Outlining Made Simple

An Outline is a Snapshot

Years ago, before the days of Windows, I picked up a freeware or shareware outliner. During those days I was teaching at a Bible school in Ohio every winter and I needed good outlines. I discovered that an outliner forced me to think more logically.

Now I’m not necessarily promoting that you need to get outlining software. In fact I built a little template in MS Word that does the same thing, even adding numbers and letters and all those good things. It allows me to drag points around, demote them or promote them, etc.

But my real point here is that outlining gives a different perspective of your book, essay, sermon, or Sunday school class. It forces you to pick out your main idea, the one big thing that your presentation is about. It also forces you to go through your thoughts and see which ones can be used as legs on which your presentation can stand. Everything else needs to fit into one of those “legs”. If it doesn’t, you need to throw it out.

That’s right. I said (or wrote, for all you purists out there) THROW IT OUT. It might be a really good illustration, definition, or theological term. But if you have to “bend” it to make if fit, get rid of it.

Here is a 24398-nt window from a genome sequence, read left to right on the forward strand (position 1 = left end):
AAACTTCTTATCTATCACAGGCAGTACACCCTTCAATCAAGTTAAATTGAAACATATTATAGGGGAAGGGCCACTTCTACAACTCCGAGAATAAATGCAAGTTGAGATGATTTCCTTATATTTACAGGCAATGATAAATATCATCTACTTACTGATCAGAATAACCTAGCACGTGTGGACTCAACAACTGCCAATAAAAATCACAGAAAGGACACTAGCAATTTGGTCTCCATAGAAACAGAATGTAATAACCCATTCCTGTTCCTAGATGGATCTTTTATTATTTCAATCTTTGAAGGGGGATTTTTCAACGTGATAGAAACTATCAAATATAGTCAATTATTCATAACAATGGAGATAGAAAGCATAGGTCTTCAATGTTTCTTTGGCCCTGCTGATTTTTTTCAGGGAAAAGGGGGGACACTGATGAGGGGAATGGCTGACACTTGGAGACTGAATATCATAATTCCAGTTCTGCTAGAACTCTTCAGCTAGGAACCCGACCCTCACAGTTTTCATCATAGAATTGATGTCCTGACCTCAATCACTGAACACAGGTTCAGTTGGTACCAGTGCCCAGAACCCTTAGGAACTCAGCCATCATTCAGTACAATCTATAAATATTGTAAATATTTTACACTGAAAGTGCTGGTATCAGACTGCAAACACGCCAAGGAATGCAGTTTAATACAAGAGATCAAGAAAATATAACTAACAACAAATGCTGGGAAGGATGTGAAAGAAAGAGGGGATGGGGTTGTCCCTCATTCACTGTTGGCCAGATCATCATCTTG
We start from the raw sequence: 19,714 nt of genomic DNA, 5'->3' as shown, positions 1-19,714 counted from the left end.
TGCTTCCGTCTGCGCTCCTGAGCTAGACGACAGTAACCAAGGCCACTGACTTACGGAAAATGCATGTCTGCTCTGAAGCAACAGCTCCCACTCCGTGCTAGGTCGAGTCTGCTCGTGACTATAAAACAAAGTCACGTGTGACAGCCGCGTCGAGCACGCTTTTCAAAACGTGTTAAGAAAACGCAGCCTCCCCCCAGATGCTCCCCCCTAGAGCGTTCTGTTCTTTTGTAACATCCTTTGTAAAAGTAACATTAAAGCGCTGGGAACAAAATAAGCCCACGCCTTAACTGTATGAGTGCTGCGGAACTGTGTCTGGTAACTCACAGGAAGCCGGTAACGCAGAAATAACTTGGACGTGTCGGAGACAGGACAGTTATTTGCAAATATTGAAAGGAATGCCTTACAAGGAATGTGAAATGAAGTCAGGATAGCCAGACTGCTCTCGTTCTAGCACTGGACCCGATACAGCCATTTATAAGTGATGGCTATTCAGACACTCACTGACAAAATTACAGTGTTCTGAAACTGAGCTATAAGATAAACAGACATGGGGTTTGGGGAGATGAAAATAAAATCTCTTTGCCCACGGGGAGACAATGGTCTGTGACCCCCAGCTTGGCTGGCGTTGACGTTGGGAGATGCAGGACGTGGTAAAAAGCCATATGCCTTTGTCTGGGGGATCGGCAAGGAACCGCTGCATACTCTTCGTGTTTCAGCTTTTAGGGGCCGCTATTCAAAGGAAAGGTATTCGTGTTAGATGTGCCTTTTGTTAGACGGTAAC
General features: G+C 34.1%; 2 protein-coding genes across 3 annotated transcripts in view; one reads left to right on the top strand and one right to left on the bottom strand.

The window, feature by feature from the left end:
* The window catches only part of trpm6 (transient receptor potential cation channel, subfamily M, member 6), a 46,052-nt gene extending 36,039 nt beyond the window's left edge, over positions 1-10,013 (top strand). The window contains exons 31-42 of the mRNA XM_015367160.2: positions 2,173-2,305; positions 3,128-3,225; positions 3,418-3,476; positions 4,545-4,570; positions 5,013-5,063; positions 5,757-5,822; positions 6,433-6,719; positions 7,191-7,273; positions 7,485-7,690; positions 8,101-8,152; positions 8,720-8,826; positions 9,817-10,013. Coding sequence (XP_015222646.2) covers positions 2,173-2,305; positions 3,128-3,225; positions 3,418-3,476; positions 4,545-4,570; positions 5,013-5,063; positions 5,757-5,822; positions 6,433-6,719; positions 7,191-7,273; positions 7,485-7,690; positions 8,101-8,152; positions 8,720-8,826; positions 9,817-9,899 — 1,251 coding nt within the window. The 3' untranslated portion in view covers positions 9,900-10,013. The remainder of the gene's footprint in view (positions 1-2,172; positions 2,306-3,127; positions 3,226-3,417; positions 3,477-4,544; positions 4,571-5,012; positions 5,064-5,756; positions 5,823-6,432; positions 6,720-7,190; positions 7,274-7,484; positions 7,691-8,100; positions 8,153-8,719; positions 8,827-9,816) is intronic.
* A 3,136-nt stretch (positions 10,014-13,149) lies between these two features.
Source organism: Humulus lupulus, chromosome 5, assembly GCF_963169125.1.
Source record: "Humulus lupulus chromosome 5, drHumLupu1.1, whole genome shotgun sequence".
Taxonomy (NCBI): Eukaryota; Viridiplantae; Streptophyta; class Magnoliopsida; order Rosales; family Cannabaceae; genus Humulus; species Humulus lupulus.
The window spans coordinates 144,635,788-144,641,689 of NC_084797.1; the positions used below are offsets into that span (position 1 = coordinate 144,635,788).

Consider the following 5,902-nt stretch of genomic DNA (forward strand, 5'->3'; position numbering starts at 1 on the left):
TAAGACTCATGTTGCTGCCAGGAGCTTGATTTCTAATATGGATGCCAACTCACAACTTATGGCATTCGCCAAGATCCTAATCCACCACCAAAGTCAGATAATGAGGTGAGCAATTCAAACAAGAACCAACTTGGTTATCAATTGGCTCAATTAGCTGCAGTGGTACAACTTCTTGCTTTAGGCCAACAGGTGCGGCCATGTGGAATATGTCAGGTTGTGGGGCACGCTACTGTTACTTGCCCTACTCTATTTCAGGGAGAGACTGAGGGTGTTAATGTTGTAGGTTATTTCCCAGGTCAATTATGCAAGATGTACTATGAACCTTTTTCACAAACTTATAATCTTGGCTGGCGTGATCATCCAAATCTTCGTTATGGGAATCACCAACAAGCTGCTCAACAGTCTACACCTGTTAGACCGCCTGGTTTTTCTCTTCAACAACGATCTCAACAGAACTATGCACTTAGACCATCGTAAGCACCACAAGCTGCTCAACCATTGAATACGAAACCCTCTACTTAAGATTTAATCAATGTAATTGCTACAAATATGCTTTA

So how do we go about it?

Building an Outline

I found the paper pictured in the featured image floating around here recently, and it spurred my interest. Someone (I won’t say who) was writing an essay. That person had an assigned subject, I think, which always makes it a little easier. I liked how they (okay, it was one of my daughters, so she) illustrated this. She put the title, the big idea, what this was all about, in the middle and drew a circle around it.

Screenshot - 2018-06-12 , 6_53_54 PM

Okay, that’s easy enough. Next you need to find some legs for the main idea to stand on. Centipedes don’t work well, no matter what your project is all about. Anything short, like a sermon, an essay, or a Sunday school class can’t handle more than about four or five legs. A book might have more, but even a book can be too broad in its approach.